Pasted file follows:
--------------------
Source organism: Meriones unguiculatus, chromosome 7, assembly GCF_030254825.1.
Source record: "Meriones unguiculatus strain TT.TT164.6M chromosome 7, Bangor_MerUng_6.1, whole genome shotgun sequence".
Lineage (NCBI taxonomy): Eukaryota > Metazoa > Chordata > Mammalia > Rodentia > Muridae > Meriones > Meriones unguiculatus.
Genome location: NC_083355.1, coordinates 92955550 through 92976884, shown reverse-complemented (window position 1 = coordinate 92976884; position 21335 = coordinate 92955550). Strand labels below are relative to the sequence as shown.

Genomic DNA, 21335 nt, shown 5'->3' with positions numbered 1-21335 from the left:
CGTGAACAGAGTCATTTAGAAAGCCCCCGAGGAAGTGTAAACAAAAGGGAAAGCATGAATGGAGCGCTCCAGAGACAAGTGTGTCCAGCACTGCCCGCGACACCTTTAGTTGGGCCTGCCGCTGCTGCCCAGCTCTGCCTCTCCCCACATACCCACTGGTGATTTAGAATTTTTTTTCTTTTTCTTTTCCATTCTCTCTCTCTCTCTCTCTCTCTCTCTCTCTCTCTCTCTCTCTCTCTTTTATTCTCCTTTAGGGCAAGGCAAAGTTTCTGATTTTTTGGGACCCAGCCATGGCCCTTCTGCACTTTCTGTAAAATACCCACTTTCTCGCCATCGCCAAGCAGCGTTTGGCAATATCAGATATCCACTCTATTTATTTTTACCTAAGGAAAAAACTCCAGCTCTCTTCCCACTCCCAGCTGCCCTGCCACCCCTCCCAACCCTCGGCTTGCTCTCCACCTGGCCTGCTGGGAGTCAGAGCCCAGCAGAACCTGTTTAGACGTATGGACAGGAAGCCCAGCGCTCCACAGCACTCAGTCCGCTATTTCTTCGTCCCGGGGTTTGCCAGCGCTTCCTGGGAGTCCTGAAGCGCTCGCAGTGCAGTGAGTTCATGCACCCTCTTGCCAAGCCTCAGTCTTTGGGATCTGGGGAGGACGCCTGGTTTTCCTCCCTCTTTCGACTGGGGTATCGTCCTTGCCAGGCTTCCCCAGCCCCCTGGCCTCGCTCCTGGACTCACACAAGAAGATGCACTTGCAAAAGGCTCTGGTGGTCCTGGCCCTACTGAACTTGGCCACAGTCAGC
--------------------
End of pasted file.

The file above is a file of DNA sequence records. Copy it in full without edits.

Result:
Source organism: Meriones unguiculatus, chromosome 7, assembly GCF_030254825.1.
Source record: "Meriones unguiculatus strain TT.TT164.6M chromosome 7, Bangor_MerUng_6.1, whole genome shotgun sequence".
Lineage (NCBI taxonomy): Eukaryota > Metazoa > Chordata > Mammalia > Rodentia > Muridae > Meriones > Meriones unguiculatus.
Genome location: NC_083355.1, coordinates 92955550 through 92976884, shown reverse-complemented (window position 1 = coordinate 92976884; position 21335 = coordinate 92955550). Strand labels below are relative to the sequence as shown.

Genomic DNA, 21335 nt, shown 5'->3' with positions numbered 1-21335 from the left:
CGTGAACAGAGTCATTTAGAAAGCCCCCGAGGAAGTGTAAACAAAAGGGAAAGCATGAATGGAGCGCTCCAGAGACAAGTGTGTCCAGCACTGCCCGCGACACCTTTAGTTGGGCCTGCCGCTGCTGCCCAGCTCTGCCTCTCCCCACATACCCACTGGTGATTTAGAATTTTTTTTCTTTTTCTTTTCCATTCTCTCTCTCTCTCTCTCTCTCTCTCTCTCTCTCTCTCTCTCTCTCTTTTATTCTCCTTTAGGGCAAGGCAAAGTTTCTGATTTTTTGGGACCCAGCCATGGCCCTTCTGCACTTTCTGTAAAATACCCACTTTCTCGCCATCGCCAAGCAGCGTTTGGCAATATCAGATATCCACTCTATTTATTTTTACCTAAGGAAAAAACTCCAGCTCTCTTCCCACTCCCAGCTGCCCTGCCACCCCTCCCAACCCTCGGCTTGCTCTCCACCTGGCCTGCTGGGAGTCAGAGCCCAGCAGAACCTGTTTAGACGTATGGACAGGAAGCCCAGCGCTCCACAGCACTCAGTCCGCTATTTCTTCGTCCCGGGGTTTGCCAGCGCTTCCTGGGAGTCCTGAAGCGCTCGCAGTGCAGTGAGTTCATGCACCCTCTTGCCAAGCCTCAGTCTTTGGGATCTGGGGAGGACGCCTGGTTTTCCTCCCTCTTTCGACTGGGGTATCGTCCTTGCCAGGCTTCCCCAGCCCCCTGGCCTCGCTCCTGGACTCACACAAGAAGATGCACTTGCAAAAGGCTCTGGTGGTCCTGGCCCTACTGAACTTGGCCACAGTCAGC